I think a lot of people are blindingly envious of Pixar's success and chortle in glee at any mis-step by the studio or its talent. I have no doubt that many eager to see Director Andrew Stanton (A Bug's Life, Wall-E, Finding Nemo) fail spread some poison about this.

There was so much talk of Stanton reshooting scenes, as if he were unaware of the difference between an animated feature and a live action one, it strains credibility. But you know what? The cinematography in this movie is flawless.
  • It doesn't try to be cool. This is an old school swashbuckling adventure, and even Carter's jaundiced view of war ultimately gives way to the fact that there are good guys and they are worth fighting for.

The last is sad but it's true that Burroughs' stories were square before I was born, and our love of "cool"—dispassionate, uninvolved, apathetic, anti-enthusiasm "cool" has only grown since then, at least in some circles.

I suppose it's possible that people looked at a lot of this stuff and said, "Eh. Saw it in Star Wars." but I find that a little hard to believe. These movies have no Jar Jar. There is a story, and character development and all the other things that go into making a good movie.

So, why would I hesitate to call it "great"? I'm not entirely sure. The pacing may be a little off. It's kind of breakneck. Some people complained about the non-action scenes but I thought they had a real depth and kind of naturalness we didn't get in Star Wars. I suspect because the people making it were familiar with all eleven books in the series.

I know that I won't hesitate to watch it again more closely.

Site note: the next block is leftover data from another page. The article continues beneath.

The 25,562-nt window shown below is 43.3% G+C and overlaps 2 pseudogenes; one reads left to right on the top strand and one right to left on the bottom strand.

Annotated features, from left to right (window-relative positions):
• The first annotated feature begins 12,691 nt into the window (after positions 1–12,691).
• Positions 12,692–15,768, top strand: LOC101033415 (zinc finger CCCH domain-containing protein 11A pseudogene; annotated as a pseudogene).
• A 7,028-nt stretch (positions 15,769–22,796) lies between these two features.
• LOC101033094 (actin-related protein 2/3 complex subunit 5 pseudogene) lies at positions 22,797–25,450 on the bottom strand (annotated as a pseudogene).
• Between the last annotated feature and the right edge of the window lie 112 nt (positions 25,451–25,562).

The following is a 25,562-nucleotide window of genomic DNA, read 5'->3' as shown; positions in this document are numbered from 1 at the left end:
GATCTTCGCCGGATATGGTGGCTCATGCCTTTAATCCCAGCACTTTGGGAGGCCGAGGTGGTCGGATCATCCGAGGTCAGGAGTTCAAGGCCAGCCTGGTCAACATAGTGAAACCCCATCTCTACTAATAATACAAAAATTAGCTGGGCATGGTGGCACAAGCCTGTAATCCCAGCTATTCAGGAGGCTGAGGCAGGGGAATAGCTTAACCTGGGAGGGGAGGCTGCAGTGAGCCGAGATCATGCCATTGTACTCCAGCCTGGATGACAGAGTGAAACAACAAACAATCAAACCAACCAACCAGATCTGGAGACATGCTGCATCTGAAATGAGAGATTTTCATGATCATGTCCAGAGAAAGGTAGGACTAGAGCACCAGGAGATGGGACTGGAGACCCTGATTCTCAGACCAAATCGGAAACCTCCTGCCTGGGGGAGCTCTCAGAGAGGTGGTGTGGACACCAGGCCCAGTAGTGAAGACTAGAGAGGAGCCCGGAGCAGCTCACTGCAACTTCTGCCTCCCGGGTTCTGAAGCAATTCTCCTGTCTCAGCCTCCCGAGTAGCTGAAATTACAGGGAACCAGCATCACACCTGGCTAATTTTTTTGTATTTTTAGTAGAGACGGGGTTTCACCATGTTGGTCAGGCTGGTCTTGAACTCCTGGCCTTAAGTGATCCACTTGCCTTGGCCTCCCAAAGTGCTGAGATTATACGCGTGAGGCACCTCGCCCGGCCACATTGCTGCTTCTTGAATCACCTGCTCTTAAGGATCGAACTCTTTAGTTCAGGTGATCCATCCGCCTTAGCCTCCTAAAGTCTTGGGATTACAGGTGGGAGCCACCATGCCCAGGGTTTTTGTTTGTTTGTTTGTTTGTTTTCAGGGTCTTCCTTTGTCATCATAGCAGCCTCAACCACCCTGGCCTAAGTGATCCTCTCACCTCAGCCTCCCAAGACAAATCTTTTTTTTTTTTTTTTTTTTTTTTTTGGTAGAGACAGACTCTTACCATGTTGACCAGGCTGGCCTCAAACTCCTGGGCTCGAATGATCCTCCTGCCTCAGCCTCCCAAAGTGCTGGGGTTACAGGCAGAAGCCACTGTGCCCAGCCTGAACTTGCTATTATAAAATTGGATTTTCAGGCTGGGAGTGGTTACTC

1. We watched it on-demand this weekend (We= Me, Wife and three daughters from 15-10 years old) and we liked it.

    I have read a fair amount of ERB novels--even some of the Mars ones, though not the ones that this movie was based upon. The combination of swords, spears and high technology worked very well. I did wonder a bit about the sexual compatibility of Dejah Thoris and John Carter, given the blue blood of Martians. Also, I liked how, true to pretty much all of ERB's work, there is no "evil" race. Each has its good and bad individuals and the society as a whole (even if they are green and have 4 arms) has a code of conduct.

    One thing that bothered me about this movie as well as most action films for the past few years is the sound editing: Music and other sounds drown-out dialogue and I can't tell what anybody is saying.

  2. Sometimes the sound mix is WAY off. It wasn't bad in the theater though, which I think means they screwed up the mixdown to stereo OR your sound setup sucks. But it happens a lot, I agree.

    I've read all the Tarzan books but the only Barsoom novel I read was #9, "The Synthetic Men of Mars"--in which ERB predicts freeways.

    And, very true about race. I'm not sure if his position "evolved" but by the end of the series, Tarzan's only (near) equal are in the black tribe that protects his African estate. He apparently had respect for all (real) races, too, except the dirty Arabs...